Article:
When lives are at stake through inaction, taking on structural inequality through creativity is just sensible, writes Hannah Hayes-Westall, strategy director at MullenLowe Group UK
In her book We Need New Stories Nezrine Malik calls it the Women’s Bargain and it’s the trading of effort and acquiescence for safety. A version of it exists for all disempowered groups whether they are defined by their race, gender, physicality, sexuality, faith, or some other characteristic and it’s more than annoying because what it reveals can kill you.
For a woman the Bargain might work like this: A man surrounded by men – maybe from a building site, or from a passing van, shouts ‘Cheer up love, it might never happen’ at a woman he doesn’t know who, if she doesn’t smile immediately in response, will be abused by one or all of the men with him. Everyone involved understands the terms of the exchange the woman is forced into and everyone understands too, and on a visceral level, that the man is exercising his ability to command a response from the woman, because he can.
There are similar versions of this Bargain taking place all the time, from the ‘Where are you really from?’ Bargain opener to the ‘You’re a big girl aren’t you?’ or the ‘Who cares what colour the plaster is when you’ve cut your finger?’ and the thinking, or unthinking comments that require acquiescence or performance from those with less power to placate the powerful reveal the imbalances that leach into the bones of society, affecting medical research, education, law enforcement, all the other areas of life where losing out means loss of years living.
No wonder ‘radical’ artists want to change things. But should saving lives have to be considered a radical act?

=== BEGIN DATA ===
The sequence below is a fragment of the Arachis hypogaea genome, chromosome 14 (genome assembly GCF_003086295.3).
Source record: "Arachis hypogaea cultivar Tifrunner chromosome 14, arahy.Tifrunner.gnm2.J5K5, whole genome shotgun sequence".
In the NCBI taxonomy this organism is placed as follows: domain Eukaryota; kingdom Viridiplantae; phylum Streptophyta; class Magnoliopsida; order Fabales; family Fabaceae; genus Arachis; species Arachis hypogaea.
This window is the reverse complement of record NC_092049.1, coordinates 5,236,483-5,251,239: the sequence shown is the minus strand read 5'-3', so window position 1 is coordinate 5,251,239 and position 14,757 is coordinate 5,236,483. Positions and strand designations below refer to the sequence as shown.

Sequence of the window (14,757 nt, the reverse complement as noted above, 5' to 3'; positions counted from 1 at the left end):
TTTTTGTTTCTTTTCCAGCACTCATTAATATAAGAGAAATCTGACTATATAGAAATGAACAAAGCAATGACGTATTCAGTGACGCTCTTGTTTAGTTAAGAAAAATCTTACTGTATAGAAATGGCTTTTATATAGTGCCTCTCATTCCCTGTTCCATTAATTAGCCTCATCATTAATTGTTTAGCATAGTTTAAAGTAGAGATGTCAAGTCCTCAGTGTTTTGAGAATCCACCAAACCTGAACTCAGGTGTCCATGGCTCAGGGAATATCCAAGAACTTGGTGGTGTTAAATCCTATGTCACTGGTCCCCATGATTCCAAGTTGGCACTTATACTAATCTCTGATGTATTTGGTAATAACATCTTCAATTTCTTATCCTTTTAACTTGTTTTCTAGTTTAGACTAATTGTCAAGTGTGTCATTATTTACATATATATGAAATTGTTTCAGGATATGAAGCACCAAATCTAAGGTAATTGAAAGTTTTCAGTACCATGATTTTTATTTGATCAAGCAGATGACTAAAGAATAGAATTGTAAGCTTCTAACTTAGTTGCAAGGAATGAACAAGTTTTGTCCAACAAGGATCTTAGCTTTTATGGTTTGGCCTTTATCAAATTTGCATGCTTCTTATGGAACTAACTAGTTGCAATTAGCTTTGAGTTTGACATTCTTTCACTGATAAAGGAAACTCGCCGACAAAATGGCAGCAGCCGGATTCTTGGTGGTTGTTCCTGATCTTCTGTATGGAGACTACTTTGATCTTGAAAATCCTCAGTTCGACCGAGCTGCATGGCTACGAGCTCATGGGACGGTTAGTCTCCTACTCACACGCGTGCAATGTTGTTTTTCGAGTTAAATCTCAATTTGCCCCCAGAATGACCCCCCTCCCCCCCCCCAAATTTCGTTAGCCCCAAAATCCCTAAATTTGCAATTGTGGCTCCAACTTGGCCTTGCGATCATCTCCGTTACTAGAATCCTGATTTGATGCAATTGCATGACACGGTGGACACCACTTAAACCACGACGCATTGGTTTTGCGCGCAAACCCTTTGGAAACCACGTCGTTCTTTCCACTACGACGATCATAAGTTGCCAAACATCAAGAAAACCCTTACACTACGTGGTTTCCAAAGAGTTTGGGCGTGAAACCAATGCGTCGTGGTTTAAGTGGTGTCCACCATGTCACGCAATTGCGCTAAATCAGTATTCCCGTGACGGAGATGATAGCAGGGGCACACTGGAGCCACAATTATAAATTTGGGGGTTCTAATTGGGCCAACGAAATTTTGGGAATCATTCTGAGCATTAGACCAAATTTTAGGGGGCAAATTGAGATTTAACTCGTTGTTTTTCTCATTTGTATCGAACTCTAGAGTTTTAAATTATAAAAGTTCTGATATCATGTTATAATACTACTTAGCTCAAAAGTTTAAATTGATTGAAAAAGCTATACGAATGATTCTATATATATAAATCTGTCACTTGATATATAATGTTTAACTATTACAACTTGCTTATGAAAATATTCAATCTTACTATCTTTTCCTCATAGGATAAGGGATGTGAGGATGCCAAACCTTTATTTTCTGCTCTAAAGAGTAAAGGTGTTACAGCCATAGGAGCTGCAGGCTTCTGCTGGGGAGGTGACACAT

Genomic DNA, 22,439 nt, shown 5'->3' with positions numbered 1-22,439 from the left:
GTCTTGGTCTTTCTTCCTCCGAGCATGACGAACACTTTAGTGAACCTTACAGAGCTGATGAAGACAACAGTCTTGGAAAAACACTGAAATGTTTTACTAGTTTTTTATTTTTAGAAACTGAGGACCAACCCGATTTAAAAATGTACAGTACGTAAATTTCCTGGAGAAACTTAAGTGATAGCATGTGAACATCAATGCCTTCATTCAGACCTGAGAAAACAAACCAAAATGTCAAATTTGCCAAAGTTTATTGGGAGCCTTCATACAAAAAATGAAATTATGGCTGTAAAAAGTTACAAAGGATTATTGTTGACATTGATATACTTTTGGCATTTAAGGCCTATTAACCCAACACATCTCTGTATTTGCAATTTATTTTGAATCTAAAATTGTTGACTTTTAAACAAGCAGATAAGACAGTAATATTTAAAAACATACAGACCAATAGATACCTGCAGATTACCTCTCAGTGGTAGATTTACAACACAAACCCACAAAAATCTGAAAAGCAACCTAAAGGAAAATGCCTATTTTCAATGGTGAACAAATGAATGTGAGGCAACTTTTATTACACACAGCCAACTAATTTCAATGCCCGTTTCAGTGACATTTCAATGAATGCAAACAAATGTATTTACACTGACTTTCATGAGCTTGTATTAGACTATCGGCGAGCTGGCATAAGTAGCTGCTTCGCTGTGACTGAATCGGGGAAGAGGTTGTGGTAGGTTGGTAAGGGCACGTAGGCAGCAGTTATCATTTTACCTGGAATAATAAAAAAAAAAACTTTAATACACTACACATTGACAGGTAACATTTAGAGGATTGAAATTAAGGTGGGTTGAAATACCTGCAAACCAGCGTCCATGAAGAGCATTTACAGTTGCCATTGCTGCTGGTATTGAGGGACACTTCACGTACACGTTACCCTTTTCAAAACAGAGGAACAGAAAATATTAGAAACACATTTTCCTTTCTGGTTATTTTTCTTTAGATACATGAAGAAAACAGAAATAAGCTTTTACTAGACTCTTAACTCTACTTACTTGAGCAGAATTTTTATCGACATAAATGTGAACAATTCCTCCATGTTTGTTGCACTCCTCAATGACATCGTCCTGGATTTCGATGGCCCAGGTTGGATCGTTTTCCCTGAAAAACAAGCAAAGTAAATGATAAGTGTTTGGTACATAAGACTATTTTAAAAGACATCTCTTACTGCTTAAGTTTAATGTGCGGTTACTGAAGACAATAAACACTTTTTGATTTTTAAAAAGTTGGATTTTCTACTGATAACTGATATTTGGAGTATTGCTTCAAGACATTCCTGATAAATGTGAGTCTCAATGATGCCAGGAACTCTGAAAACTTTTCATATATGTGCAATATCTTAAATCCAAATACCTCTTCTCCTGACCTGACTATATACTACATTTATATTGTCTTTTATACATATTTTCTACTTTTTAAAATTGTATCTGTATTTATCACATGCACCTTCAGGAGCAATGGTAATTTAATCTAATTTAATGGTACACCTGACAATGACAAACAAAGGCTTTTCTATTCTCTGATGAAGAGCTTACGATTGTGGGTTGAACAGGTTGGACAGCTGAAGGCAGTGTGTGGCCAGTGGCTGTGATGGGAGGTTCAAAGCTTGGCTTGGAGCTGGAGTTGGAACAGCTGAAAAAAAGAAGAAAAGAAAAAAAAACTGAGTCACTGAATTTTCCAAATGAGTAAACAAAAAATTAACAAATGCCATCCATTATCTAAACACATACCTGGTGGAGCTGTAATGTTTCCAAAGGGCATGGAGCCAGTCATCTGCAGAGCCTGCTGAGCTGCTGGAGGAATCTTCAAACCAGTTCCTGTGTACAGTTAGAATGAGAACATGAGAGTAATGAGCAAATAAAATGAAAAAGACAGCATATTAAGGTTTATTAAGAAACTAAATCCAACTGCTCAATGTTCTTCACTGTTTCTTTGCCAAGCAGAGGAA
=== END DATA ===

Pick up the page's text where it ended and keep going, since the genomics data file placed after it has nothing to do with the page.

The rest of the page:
Taking on structural inequality through art practice has often been left to those most disadvantaged by the status quo, and there are many eminently sensible responses to situations that are almost unbearably difficult. The Chicagoan artist Theaster Gates is familiar with the effortful nature of taking on the challenges of inequality. One of nine children, he has said that it was his sisters’ activism that engaged him from an early age in ideas around the steps needed to achieve real equality, resulting in the young artist graduating with a degree in both pottery and urban planning, and putting both practices to work to change community outcomes.
Gates became known to the mainstream with his work on the Dorchester Projects, a project where, in the aftermath of 2008 he acquired a bungalow in the derelict South Side of Chicago for $16,000, and renovated it into a community art space – so far so predictable – but then repurposed the materials salvaged from the renovation to build shoe-shine stands that referencing a history of Black poverty and labour, which were sold for thousands of dollars at an art fair in Miami. With the proceeds, he bought another property on Dorchester Avenue, the same street as the first. And continued on apace. The Dorchester Projects now comprises 32 units, and has been funded by other partners, as well as projects like creating marble ‘bonds’ from the wall tiles a derelict bank bought from the city for $1, inscribed with ‘In Art We Trust” and sold for $5,000 each to fund the renovation of the bank.
Theaster Gates has said “Impact to me is about action. It is hard to understand that in an area where there is abject poverty, simply choosing to stay becomes a radical act, even if you didn’t intend for it to be radical.”
Well before the idea of structural inequality became part of Generation TikTok’s activism artists were exploring its concepts, probing for weaknesses, looking for solutions. They and their work is often labelled radical, but when lives are at stake from inaction, I can’t help but wonder if radical is the right word? Is the word we’re looking for not ‘radical’, but the significantly less showy ‘sensible’?
I don’t know, and would love to know what you think, but if you are thinking about the work you are doing to level up society through your own practice or in your daily work, and whether it is enough. I would also like to leave you with a concept articulated by Charles M Blow in his new book The Devil You Know, that the idea of progressiveness has become owned by those who benefit from the status quo most; that when we talk about making progress, we are talking about making change at a speed that suits those who are already in positions of power.
Hannah Hayes-Westall, Strategy Director, MullenLowe Group UK
This article was originally published on LBBO